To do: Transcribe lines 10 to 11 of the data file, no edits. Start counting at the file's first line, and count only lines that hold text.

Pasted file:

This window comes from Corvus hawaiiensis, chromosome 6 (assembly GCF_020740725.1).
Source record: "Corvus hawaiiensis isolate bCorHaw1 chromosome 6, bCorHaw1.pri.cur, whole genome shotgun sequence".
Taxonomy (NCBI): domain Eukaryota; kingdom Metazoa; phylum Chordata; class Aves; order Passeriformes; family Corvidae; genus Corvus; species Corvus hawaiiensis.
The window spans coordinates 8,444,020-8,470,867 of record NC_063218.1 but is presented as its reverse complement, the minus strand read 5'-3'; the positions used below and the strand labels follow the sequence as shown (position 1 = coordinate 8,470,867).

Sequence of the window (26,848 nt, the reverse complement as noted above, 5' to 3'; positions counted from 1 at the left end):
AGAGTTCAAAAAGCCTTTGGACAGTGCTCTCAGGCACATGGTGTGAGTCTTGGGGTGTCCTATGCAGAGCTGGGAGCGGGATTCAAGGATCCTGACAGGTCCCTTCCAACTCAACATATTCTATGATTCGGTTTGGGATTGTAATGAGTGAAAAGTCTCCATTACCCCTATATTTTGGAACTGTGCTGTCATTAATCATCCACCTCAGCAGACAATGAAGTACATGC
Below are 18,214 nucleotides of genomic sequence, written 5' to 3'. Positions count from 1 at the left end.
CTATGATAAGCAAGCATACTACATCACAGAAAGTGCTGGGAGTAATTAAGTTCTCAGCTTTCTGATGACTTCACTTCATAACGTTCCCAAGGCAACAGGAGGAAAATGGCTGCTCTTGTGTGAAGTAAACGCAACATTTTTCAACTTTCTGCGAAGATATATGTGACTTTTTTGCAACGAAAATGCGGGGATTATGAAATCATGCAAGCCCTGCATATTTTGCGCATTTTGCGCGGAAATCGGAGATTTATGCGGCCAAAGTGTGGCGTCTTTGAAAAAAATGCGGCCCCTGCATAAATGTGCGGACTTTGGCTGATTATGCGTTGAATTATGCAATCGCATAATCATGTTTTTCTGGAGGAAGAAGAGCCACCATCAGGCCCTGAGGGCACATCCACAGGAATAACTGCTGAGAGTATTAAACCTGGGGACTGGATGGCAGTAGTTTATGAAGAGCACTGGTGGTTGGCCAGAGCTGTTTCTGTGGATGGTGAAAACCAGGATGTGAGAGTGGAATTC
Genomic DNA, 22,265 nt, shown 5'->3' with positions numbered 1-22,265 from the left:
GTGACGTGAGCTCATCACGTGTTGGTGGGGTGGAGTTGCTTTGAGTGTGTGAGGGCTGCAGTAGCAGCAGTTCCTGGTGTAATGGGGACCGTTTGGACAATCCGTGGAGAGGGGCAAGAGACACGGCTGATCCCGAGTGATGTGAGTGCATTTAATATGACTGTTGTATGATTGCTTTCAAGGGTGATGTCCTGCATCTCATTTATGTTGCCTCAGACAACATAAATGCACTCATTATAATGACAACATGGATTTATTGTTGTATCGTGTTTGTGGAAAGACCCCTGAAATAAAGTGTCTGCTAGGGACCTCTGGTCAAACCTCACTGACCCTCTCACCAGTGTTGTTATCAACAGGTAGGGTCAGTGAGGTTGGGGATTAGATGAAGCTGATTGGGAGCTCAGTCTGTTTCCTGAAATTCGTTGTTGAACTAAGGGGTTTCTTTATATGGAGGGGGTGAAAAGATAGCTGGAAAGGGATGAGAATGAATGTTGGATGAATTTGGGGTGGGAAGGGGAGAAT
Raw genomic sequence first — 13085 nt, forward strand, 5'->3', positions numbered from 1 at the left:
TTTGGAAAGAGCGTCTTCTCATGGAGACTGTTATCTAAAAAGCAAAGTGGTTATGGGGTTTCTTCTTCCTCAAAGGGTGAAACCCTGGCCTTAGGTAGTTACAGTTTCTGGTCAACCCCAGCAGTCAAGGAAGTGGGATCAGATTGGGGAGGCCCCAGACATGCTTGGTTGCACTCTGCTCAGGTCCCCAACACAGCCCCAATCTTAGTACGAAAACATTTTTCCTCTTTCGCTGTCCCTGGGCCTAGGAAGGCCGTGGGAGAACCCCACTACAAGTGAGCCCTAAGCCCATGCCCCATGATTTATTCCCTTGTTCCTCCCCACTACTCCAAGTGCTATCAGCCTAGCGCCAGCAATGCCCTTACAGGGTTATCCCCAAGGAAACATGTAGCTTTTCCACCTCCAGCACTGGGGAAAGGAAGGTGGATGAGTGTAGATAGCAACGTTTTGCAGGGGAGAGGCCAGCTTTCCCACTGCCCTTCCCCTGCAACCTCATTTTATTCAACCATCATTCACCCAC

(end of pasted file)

GTGACGTGAGCTCATCACGTGTTGGTGGGGTGGAGTTGCTTTGAGTGTGTGAGGGCTGCAGTAGCAGCAGTTCCTGGTGTAATGGGGACCGTTTGGACAATCCGTGGAGAGGGGCAAGAGACACGGCTGATCCCGAGTGATGTGAGTGCATTTAATATGACTGTTGTATGATTGCTTTCAAGGGTGATGTCCTGCATCTCATTTATGTTGCCTCAGACAACATAAATGCACTCATTATAATGACAACATGGATTTATTGTTGTATCGTGTTTGTGGAAAGACCCCTGAAATAAAGTGTCTGCTAGGGACCTCTGGTCAAACCTCACTGACCCTCTCACCAGTGTTGTTATCAACAGGTAGGGTCAGTGAGGTTGGGGATTAGATGAAGCTGATTGGGAGCTCAGTCTGTTTCCTGAAATTCGTTGTTGAACTAAGGGGTTTCTTTATATGGAGGGGGTGAAAAGATAGCTGGAAAGGGATGAGAATGAATGTTGGATGAATTTGGGGTGGGAAGGGGAGAAT
Raw genomic sequence first — 13085 nt, forward strand, 5'->3', positions numbered from 1 at the left: